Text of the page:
U.S. consumer spending surges in January; inflation heats up

U.S. consumer spending surges in January; inflation heats up

Baku, February 25 AZERTAC

U.S. consumer spending increased by the most in nearly two years in January amid a surge in wage gains, while inflation accelerated, adding to financial market fears that the Federal Reserve could continue raising interest rates through summer, Reuters reported.

The report from the Commerce Department on Friday was the latest indication that the economy was nowhere near a much- dreaded recession. It joined data earlier this month showing robust job growth in January and the lowest unemployment rate in more than 53 years.

"Clearly, tighter monetary policy has yet to fully impact consumers and shows that the Fed has more work to do in slowing down aggregate demand," said Jeffrey Roach, chief economist at LPL Financial in Charlotte, North Carolina. "This report means that the Fed will likely continue hiking into the summer."

Consumer spending, which accounts for more than two-thirds of U.S. economic activity, shot up 1.8% last month. That was the largest increase since March 2021. Data for December was revised higher to show spending dipping 0.1% instead falling 0.2% as previously reported. Economists polled by Reuters had forecast consumer spending rebounding 1.3%.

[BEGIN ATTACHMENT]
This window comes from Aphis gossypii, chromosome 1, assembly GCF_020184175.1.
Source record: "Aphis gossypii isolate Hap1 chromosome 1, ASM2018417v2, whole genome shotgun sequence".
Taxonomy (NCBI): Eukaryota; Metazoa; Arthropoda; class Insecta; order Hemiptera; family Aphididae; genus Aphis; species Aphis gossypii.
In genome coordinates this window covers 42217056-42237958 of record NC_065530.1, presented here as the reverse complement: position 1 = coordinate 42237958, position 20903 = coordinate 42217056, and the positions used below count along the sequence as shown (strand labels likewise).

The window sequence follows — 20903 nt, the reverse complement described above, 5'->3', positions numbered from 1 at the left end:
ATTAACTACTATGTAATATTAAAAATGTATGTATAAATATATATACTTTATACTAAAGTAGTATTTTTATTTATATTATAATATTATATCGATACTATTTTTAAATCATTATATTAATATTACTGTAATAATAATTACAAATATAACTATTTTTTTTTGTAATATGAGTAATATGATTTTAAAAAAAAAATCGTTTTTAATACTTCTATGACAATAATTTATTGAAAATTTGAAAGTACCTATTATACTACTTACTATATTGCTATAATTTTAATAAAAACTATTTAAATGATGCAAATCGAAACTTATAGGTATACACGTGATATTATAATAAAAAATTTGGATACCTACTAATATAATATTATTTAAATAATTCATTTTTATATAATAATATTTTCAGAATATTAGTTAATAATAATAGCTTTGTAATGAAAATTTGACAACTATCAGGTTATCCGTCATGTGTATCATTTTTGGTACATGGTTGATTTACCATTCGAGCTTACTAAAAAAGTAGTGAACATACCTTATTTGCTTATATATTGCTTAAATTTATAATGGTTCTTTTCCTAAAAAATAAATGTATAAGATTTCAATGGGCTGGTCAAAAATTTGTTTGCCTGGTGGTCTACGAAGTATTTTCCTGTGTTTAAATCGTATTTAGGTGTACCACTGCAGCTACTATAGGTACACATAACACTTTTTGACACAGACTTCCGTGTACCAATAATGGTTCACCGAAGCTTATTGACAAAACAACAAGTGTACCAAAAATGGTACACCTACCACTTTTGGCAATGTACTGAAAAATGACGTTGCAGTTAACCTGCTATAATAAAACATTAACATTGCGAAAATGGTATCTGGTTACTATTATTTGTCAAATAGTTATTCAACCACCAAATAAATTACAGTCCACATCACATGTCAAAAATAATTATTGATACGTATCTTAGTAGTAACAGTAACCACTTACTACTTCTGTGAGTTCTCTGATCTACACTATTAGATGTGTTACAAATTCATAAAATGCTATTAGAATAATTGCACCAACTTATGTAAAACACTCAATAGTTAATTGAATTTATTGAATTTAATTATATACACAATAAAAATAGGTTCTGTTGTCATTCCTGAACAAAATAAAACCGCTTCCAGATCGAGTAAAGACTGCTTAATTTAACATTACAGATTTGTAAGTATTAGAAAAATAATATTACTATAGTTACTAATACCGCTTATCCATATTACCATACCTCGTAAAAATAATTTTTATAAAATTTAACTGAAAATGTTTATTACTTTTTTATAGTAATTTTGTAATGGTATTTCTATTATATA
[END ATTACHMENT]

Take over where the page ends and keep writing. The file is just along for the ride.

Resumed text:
When adjusted for inflation, consumer spending increased 1.1%, also the biggest gain since March 2021. The so-called real consumer spending had declined in November and December.

Consumers boosted purchases of long-lasting manufactured goods like motor vehicles, household furnishings and equipment. They also spent more on dining out and recreation.

Spending was likely driven by a 0.9% jump in wages and salaries as well as a 8.7% cost of living adjustment, the biggest increase since 1981, for more than 65 million Social Security beneficiaries, which boosted income.

It was also probably flattered by difficulties ironing out seasonal fluctuations from the data at the start of the year. Some economists expect payback in February.

Nevertheless, the strong performance put consumer spending on a higher growth path at the start of the first quarter. Consumer spending slowed in the fourth quarter, with most of the loss in momentum happening in the last two months of 2022.

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